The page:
How about efficiency?
First of all, the major reason that buildings are poorlymaintained, especially in large, urban districts, is not a lack offunds. In addition to the telling statistics about which districtsactually spend the most money, we know that overall, Americaneducation is not underfunded. According to the Organization forEconomic Cooperation and Development’s Education at a Glance:OECD Indicators 2006, we spend more per‐pupil in elementaryand secondary education than any member country save Luxembourg,Norway and Switzerland. Overall, according to U.S. Department ofEducation Statistics, real K‑12 public school per‐pupil fundingnationwide increased from $4,077 in 1965 to $11,016 in 2003, a 170percent increase.
And the increases are not just in the aggregate. Using data fromthe 2007 Education Department report An Historical Overview ofRevenues and Expenditures for Public Elementary and SecondaryEducation, by State: Fiscal Years 1990 – 2002, we see that realfacilities acquisition and construction expenditures per pupil rosefrom $481 in 1990 to $903 in 2002, an 88 percent increase. From2000 to 2006 districts completed construction projects totalingmore than $145 billion according to School Planning andManagement’s 2007 Construction Report, an amount exceedingboth a 1996 GAO estimate that $112 billion would be needed to bringall school facilities to “good overall condition,” and a 1999National Center for Education Statistics estimate of $127 billion.Even accounting for inflation from the 1999 estimate, $145 billionshould have ended the facilities problem with a billion‐or‐so leftover. Yet, apparently, it didn’t.
Ultimately, the facilities maintenance and construction problemis largely one of inefficiency, waste, and mismanagement. Asresearchers like John Chubb, Terry Moe, and William Ouchi have wellestablished, many districts‐especially large, urban districts‐arehopelessly hidebound by bureaucracy, slow to move and incrediblyinefficient when they do. The negative results have been seen mostconcretely in stagnant academic achievement despite massiveinfusions of money, and while aggregate, systemic data aboutconstruction and maintenance success is not available, it stand toreason that district dysfunction affects maintenance andconstruction much like it affects academics. The anecdotal evidenceabounds in cities all over the country, but consider just twoexamples. The Washington, DC, public schools have rampantmaintenance failures and a lengthy job backlog despite per‐pupilexpenditures well in excess of $14,000, a problem Chancellor Rheehas attributed largely to central office bureaucracy. Or witnessthe Belmont Learning Complex project in Los Angeles, which from thestart was plagued by community conflicts over its use and design,but really fell apart after half the school was built and it wasdiscovered to be on an environmentally unacceptable old oil field.The school was eventually completed, but not without gigantic costoverruns.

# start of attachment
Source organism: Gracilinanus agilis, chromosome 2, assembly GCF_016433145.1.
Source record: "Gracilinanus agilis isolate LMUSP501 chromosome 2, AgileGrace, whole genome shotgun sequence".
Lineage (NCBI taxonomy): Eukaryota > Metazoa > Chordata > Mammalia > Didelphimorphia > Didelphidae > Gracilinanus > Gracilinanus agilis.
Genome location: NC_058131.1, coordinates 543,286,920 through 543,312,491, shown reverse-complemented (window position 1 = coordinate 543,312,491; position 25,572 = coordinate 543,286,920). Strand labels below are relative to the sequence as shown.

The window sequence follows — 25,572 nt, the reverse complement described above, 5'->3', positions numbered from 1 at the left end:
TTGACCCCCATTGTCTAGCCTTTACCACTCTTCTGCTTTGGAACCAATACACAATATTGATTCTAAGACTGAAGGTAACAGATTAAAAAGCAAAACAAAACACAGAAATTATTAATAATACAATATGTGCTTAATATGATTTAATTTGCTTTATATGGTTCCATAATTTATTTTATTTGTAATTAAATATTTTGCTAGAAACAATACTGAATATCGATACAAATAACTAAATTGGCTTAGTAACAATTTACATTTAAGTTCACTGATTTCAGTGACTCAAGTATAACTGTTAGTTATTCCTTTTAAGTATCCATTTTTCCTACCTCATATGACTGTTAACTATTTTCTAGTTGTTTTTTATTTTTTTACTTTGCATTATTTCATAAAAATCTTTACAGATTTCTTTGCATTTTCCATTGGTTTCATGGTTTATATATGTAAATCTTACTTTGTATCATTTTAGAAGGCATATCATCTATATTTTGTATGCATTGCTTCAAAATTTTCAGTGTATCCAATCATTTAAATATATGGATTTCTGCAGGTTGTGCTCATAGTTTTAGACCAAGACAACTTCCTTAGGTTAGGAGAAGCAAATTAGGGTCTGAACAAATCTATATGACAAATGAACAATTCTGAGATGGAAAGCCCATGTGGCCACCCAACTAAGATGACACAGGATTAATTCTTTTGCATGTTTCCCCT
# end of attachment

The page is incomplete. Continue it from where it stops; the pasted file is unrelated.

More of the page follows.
In far too many cases, the money that should be reachingengineers, electricians and plumbers‐just like the money thatshould be reaching students‐simply doesn’t get there.
In addition to the very real problem of necessary maintenanceand construction not getting done, there is a good chance that atleast some of the deficiencies we see reported are overstated, andsome of the construction and spending that is done is unnecessary.Concerning the former, it is important to note that much of ourbasis for assessing national school facility need comes fromprincipal and district self‐reporting. Both Conditionof America’s Public School Facilities: 1999 and PublicSchool Principals Report on Their School Facilities: Fall 2005use self‐reported data on school conditions, and it is at leastpossible that some people who run schools and work in them willoverestimate problems. At the very least, the assessments aresubjective and almost certainly inconsistent from one school toanother. There is also considerable anecdotal evidence that whennew schools are built, they aren’t necessarily done withcost‐control or core academic needs in mind. Consider the new T.C.Williams High School in Alexandria, Virginia, of Remember theTitans fame. Opened this year $25 million over budget, the newT.C. Williams boasts television studios, a black‐box theater, and aplanetarium‐hardly basic needs.
It is important to note that states are not necessarily goodstewards of construction funds any more than districts are. NewJersey recently had a major scandal concerning its SchoolConstruction Corporation, which was established to build schools inlow‐income, so‐called Abbott districts. This entity madesuch moves as paying local governments more than $67 million to buyland already owned by the public; selecting sites on which to buildschools containing heavy environmental contamination; and payingprivate contractors more than $217 million above originallycontracted amounts.